by Lisa Pao
Posted on June 24, 2021
The mental health of children and adolescents depends on many factors, but one of the most important indicators of how children are doing is the well-being of their primary caregivers, including parents, guardians, and other significant adults at home. During the COVID-19 pandemic, many stressors have negatively impacted parents’ well-being. If we want children to demonstrate resilience during times of stress, we must ensure that their parents have the support they need.
Over the next several months, we will be publishing a series of white papers based on findings from the High Achieving Schools Survey (HASS), our comprehensive assessment of mental health and well-being in relation to risk and protective factors at home and at school among students in grades 6-12. The first white paper, available now, details the aspects of family functioning most likely to be linked with resilience in adolescents.
Looking at data from over 4,000 students across the country assessed with the HASS during the pandemic, the AC team found that two areas of parent-child relationships were most strongly related to students’ depression and anxiety: students’ feelings that they were a disappointment to their parents and students’ perceptions of their parents themselves as being stressed or troubled. Additionally, AC found that levels of rule-breaking and substance use were higher among students who reported that their parents were bothersome or hovered excessively or that they didn’t have strong consequences for their children’s substance use. While symptoms were also higher for students who found their parents bothersome (nagging, etc.), there was little evidence to suggest that overt overprotectiveness or “helicoptering”, a behavior scapegoated in the media, was a major factor in students’ well-being.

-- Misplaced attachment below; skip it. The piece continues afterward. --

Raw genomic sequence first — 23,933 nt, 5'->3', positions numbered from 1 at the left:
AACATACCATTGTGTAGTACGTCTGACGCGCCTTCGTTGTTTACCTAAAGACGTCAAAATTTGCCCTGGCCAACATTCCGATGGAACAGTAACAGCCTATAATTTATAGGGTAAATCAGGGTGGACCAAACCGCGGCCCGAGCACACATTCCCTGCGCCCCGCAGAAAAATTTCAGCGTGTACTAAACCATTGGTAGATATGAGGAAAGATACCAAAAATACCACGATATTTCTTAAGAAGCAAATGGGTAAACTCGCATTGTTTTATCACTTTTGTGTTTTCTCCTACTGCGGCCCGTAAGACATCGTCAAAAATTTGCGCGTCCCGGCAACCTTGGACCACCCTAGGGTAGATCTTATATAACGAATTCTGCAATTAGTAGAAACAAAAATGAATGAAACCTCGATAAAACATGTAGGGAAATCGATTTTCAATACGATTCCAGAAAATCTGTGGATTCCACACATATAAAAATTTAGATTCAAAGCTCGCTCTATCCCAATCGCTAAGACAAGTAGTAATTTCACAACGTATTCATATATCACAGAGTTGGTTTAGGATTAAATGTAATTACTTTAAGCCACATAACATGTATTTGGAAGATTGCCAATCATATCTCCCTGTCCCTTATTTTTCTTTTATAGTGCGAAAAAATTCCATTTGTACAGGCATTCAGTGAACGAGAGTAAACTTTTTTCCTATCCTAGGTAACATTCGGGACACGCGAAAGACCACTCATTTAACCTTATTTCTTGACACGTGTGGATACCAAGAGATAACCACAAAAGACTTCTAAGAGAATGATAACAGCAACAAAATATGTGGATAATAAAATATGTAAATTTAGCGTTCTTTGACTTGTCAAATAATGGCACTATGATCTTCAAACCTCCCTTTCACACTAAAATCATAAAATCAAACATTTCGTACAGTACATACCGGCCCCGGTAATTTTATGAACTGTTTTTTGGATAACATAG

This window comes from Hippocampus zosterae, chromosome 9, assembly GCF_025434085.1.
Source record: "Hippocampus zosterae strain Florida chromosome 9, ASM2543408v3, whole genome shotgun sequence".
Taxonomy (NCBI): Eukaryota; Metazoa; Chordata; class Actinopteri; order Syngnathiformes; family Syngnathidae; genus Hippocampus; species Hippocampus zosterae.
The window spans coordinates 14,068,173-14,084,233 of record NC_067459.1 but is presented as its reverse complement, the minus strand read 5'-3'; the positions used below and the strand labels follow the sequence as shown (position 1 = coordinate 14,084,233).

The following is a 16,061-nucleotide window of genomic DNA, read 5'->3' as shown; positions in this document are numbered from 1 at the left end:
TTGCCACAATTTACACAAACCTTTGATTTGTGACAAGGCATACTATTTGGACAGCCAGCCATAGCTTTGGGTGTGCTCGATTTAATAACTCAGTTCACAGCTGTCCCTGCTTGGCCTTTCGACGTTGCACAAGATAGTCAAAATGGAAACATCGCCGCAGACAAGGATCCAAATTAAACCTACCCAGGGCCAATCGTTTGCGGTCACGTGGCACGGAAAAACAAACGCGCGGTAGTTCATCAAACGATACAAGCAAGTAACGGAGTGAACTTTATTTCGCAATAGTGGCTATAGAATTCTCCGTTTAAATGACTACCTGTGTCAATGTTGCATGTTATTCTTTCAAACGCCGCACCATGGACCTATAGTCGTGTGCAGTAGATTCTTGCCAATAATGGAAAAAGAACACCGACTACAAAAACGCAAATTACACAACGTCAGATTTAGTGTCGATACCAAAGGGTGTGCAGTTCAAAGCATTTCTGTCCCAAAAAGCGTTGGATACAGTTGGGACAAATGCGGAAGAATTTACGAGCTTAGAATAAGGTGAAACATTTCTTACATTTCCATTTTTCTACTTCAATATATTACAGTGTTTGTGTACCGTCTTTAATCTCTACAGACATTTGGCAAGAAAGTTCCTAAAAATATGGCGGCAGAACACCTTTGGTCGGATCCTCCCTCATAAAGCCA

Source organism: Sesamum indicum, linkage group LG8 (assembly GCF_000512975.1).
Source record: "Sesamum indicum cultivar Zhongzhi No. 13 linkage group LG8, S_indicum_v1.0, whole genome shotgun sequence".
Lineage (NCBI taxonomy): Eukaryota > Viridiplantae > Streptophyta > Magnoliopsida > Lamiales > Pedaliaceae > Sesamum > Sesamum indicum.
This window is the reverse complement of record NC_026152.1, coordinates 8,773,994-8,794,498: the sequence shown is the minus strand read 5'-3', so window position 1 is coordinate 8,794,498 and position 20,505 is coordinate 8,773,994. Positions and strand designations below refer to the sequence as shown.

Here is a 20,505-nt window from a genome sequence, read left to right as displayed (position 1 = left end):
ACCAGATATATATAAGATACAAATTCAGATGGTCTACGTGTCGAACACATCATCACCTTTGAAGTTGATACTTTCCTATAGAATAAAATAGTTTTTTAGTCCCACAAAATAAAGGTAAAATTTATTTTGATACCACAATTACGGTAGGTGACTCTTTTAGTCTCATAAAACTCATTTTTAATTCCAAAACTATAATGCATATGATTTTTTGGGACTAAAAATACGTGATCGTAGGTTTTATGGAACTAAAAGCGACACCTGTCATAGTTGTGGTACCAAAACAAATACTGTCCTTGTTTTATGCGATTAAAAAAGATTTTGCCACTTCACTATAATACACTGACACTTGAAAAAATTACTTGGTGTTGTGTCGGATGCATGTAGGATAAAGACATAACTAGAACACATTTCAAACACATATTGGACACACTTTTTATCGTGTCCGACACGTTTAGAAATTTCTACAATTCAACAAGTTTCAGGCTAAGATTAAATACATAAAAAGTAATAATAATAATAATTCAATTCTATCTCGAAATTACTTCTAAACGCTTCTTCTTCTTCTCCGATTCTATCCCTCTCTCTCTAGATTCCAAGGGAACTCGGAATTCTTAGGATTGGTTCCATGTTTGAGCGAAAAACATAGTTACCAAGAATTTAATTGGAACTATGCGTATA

The white paper also examines whether the links between parent relationship quality and student mental health differed by demographic characteristics, such as gender, race/ethnicity, and age/grade level, and discusses recommendations for schools and parents to consider as they seek to protect their childrens’ well-being during this time.
Read the White Paper →